The August moon is waning and the time of letting go has begun. Coons have been gone for weeks and the second batch of possums went tonight. Birds and squirrels are a constant coming and going, so there isn’t much angst involved.
Letting go of porcupines is another story.
I have begun to think that everyone needs a porcupine in their life. Like many people, they are sometimes sharp and prickly, but you love them anyway. When they are babies, they learn to trust you and you can handle them gently without gloves. They are vocal enough to let you know if you are late feeding and grunt happily when you appear with their bottle.
When you feed a porcupine, you can do nothing else. You can’t talk on the phone. You can’t eat your breakfast. You can’t even drink a cup of coffee. It takes two hands, one to hold the porcupine and one to hold the bottle. Sometimes they hum while you feed them. You can’t rush them either. They take their time and you have to go with it or end up with a hand full of quills.
Feeding a porcupine is a lesson in mindfulness. It’s total calm (or else). It’s my Zen. I will set the computer to “The Great Bell Chant” and we sit . Sometimes the porcupine finishes first…sometimes the chant, but no matter what else you have to do or how hectic your day, you have those moments to sit.
I miss those moments of calm and the chance to simply sit. When they are weened, it’s all too easy to skip my times of mindfulness. Sometimes in the evening though, after everyone is tucked in their respective beds, but me, I will sit in the chair and listen to the porcupine softly snore.
The time comes though, that even that ends. The porcupine moves to an outdoor cage or enclosure where he learns to climb and munch watermelon, corn, leaves and grasses and crisp sweet potatoes. I often wonder what they think when they get in the woods and there are no sweet potatoes growing in the trees.
Then in the waning moon of August, it is time for them to leave. It doesn’t always work on the first try. I was worried that tonight might be one of those nights when you bring them back home and try again in a few weeks.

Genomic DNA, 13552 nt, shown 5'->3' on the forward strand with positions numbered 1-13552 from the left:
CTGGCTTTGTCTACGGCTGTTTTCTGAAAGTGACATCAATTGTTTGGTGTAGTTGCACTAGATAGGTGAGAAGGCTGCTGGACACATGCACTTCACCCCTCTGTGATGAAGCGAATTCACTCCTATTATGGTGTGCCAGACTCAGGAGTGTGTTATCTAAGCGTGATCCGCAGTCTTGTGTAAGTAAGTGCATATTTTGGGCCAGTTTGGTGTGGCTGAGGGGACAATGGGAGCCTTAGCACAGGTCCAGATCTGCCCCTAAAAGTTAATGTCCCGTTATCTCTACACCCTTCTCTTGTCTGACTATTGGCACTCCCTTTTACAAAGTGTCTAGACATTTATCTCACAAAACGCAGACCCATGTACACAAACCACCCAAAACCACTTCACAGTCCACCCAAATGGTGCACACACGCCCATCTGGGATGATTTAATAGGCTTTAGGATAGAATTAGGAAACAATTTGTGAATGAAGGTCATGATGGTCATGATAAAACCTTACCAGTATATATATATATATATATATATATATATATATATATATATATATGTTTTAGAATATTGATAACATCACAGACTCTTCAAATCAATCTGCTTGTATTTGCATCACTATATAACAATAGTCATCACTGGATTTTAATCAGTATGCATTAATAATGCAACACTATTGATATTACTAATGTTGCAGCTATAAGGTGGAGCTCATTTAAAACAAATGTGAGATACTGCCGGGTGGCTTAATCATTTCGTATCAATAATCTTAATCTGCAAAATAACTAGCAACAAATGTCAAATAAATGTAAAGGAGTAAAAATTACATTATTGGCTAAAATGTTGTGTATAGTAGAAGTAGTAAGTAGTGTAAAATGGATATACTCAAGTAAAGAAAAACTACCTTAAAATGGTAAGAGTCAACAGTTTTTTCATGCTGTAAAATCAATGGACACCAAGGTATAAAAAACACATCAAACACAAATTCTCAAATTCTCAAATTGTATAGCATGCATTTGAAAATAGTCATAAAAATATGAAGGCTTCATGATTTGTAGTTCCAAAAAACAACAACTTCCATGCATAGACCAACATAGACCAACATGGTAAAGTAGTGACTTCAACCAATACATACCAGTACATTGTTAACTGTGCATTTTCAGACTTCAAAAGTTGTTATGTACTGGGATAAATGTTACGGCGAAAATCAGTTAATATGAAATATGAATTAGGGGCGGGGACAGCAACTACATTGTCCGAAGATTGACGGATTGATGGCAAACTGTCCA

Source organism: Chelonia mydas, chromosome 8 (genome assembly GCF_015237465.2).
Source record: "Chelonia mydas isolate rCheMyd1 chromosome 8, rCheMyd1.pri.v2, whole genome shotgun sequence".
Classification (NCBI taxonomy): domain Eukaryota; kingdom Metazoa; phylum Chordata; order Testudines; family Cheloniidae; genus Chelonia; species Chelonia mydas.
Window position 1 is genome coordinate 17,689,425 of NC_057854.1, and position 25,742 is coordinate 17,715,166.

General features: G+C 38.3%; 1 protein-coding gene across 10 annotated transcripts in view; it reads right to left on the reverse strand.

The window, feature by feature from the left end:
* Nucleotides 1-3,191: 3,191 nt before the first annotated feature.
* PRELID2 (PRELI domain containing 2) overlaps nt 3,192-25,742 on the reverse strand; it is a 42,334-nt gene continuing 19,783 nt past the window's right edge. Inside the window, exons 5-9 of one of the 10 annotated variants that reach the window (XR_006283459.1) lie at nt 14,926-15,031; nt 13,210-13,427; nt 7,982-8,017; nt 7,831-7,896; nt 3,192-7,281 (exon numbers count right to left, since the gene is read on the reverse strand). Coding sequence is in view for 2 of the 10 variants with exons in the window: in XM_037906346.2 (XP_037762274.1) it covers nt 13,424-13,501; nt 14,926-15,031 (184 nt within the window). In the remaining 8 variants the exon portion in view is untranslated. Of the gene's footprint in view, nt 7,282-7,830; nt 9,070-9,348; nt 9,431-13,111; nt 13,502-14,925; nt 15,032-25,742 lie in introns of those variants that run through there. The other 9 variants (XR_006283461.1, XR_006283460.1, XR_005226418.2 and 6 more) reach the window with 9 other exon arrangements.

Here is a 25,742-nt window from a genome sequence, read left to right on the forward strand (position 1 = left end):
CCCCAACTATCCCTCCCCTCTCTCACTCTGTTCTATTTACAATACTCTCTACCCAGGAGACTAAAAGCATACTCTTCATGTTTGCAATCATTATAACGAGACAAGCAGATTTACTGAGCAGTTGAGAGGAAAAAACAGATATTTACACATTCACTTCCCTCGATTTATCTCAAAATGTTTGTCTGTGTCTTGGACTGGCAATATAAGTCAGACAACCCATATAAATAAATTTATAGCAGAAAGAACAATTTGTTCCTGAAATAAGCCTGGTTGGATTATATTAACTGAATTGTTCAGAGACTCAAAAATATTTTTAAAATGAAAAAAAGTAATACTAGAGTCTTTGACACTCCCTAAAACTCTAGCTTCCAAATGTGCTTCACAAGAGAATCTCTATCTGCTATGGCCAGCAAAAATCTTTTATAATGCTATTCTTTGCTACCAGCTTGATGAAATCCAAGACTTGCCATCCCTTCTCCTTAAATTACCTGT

We know of a perfect place at the end of a dead end two track. It was once a homestead and there are little bridges of rocks across the creek that winds through it. The orchard and house are gone, but a few wild apple and pear trees have grown to replace them. It is lush with ferns and thick with oak, pine, beach and cedar. In other words, it is porcupine heaven.
We took along the possums that were eager to run off into the woods when the cage was opened and they were encouraged to experience freedom. The porcupines take a bit more time.
I carried her along the stream bank, showing her the different plants, the crossings and the best trees. I found a beech with a low branch and allowed her to climb from my hands to the tree. She whined and clicked her teeth with anxiety. She nearly tumbled off the branch, so I put her on the ground. She quickly (as quickly and a porcupine can) came to me and started climbing up my leg.
Scooping her up, we walked some more. Her high pitched whine and teeth clicking gradually changed to a lower pitch of excitement and chatters. I found a big white pine with lots of thick low branches and let her crawl from my hand to the branch. At first she climbed away from me, then turned and started whining again and came back to my arm.
We just talked to each other (I talked, she whined) till she calmed down and we repeated the process. After two or three times, back and forth, she climbed higher in the tree away from me. She tasted the needles and bark and grunted happily. She had taken her choice. She was home and I could leave.
I admit. It was hard to walk away. I looked back several times to see if she was trying to reach me. She wasn’t. So in the gloaming dusk, I left her.
I hope she’ll be safe. I hope she’ll have enough to eat. I hope she finds a mate. I hope she has a long life with many babies.
I hope, that somewhere in that slightly primitive brain, she will remember me.
I know, I will remember her.